Boeddeker Park opening

Boeddeker Park Opening

Enter the Trust for Public Land. With TPL working alongside concerned members of the Tenderloin community and a group of dedicated public and private donors, Boeddeker Park was transformed into a haven and refuge, alive with basketball-playing, gym-climbing children and now off-limits to bad guys.

At a recent TPL event for supporters (among whom this writer is happy to be counted,) several current projects of the organization were described. President and CEO Will Rogers spoke of progress made and plans underway. Vice President and Director of Land Protection Brenda Schick outlined some of the land conservation efforts that are leading to preservation of open spaces across the country. (Schick, an avid horsewoman, managed to get her equine friends into many of the stunning images of American countryside in her slide presentation.)

And Jennifer Isacoff, Parks for People Bay Area Program Director, talked of making it possible for every urban American – even those for whom life is not a walk in the park – to walk TO a park within 10 minutes. A reasonable goal:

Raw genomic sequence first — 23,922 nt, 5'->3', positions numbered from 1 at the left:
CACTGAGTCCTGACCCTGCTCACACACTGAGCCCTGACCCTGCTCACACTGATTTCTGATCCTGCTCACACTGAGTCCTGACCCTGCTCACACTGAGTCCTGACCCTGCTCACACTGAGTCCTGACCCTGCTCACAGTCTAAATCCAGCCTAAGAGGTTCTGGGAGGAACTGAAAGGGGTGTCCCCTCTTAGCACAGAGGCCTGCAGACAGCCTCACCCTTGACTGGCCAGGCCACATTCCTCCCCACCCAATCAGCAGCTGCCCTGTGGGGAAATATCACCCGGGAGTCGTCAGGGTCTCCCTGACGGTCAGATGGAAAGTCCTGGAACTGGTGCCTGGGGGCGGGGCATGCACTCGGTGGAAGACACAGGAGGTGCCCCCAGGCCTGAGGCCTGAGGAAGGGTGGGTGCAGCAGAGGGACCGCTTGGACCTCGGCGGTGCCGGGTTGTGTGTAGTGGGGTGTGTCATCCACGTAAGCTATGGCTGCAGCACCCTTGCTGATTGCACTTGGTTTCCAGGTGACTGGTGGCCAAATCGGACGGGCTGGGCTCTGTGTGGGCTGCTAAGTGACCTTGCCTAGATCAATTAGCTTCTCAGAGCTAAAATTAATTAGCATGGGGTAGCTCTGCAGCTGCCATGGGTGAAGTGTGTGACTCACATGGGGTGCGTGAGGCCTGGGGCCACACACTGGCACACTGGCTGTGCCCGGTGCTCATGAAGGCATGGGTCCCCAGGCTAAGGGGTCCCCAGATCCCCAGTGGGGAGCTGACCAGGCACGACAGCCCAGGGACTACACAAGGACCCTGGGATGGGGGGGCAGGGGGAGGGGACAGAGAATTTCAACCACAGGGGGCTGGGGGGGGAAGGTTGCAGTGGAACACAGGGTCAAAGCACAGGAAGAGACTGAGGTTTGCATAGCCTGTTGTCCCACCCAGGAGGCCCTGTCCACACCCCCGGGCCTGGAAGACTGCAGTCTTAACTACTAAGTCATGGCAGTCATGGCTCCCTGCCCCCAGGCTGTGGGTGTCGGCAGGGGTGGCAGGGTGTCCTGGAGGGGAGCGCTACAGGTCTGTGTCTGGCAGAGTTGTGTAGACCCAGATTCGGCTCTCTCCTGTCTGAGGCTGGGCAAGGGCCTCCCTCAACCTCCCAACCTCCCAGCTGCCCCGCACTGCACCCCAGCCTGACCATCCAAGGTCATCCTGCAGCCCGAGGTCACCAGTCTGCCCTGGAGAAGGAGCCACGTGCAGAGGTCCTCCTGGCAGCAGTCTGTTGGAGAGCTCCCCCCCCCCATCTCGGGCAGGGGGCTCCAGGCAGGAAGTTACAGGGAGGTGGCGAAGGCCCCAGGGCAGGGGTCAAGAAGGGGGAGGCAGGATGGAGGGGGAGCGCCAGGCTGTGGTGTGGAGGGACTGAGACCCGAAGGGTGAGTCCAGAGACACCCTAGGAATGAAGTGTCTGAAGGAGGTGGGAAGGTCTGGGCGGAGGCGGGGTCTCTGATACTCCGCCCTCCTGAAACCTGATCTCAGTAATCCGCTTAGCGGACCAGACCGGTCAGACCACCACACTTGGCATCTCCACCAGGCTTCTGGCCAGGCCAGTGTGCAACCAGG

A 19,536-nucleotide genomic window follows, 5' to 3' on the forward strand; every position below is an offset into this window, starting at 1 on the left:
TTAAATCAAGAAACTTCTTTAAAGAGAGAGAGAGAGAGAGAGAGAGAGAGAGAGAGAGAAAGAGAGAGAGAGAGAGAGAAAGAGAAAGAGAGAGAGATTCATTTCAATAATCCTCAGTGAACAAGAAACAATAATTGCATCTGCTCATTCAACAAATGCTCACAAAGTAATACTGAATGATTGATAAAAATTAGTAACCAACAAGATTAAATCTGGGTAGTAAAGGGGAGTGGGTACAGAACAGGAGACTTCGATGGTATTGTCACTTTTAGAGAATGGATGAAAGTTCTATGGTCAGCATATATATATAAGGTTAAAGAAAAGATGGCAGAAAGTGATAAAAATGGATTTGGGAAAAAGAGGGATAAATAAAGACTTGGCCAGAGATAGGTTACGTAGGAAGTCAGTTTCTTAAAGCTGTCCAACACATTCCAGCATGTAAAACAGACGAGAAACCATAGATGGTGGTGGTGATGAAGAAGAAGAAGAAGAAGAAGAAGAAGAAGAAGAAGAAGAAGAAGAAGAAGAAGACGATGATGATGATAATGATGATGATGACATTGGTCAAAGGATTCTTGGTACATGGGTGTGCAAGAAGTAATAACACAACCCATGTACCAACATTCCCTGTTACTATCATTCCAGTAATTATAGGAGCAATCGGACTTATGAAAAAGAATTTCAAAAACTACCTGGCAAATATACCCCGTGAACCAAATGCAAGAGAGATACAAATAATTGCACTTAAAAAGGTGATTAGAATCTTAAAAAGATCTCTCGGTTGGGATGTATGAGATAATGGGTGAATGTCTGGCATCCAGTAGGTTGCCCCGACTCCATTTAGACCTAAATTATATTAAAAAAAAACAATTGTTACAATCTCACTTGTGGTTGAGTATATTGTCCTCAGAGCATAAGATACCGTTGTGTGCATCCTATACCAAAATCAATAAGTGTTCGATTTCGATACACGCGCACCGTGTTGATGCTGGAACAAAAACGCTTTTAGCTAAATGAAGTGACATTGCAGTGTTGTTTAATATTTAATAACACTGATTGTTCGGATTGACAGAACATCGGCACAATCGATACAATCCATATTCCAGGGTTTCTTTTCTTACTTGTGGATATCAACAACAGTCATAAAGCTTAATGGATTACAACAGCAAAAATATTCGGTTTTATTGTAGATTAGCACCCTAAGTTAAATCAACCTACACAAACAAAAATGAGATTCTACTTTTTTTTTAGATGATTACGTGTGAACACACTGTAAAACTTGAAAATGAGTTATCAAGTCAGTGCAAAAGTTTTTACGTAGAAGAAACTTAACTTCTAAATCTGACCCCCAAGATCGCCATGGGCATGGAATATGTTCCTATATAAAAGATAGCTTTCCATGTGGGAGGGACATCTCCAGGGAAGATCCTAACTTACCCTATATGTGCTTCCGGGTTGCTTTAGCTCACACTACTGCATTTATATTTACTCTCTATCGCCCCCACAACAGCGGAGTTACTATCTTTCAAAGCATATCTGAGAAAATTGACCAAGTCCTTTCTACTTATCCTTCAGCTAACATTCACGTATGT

Making life a little better, one park at a time.

 

Celebrating the Iran Nuclear Deal

nuclear cloudsThe mood was sheer celebration. “We’ve moved the boulder in the road,” said Joe Cirincione; “this model can be useful for other work.” Moving the boulder, a distinguished group of speakers repeatedly explained to the small, celebratory-mood audience, will lead to a safer world for our children and grandchildren, a world “where nuclear weapons are a thing of the past.” He was speaking of the Iran nuclear deal.

The Iran deal – the Joint Comprehensive Plan of Action signed in Vienna on July 14 by the U.S., Iran, China, Russia, U.K., France, Germany and representatives of the E.U. – runs to approximately 159 pages, very few of which this right-brained writer has read. But I absolutely trust Joe Cirincione.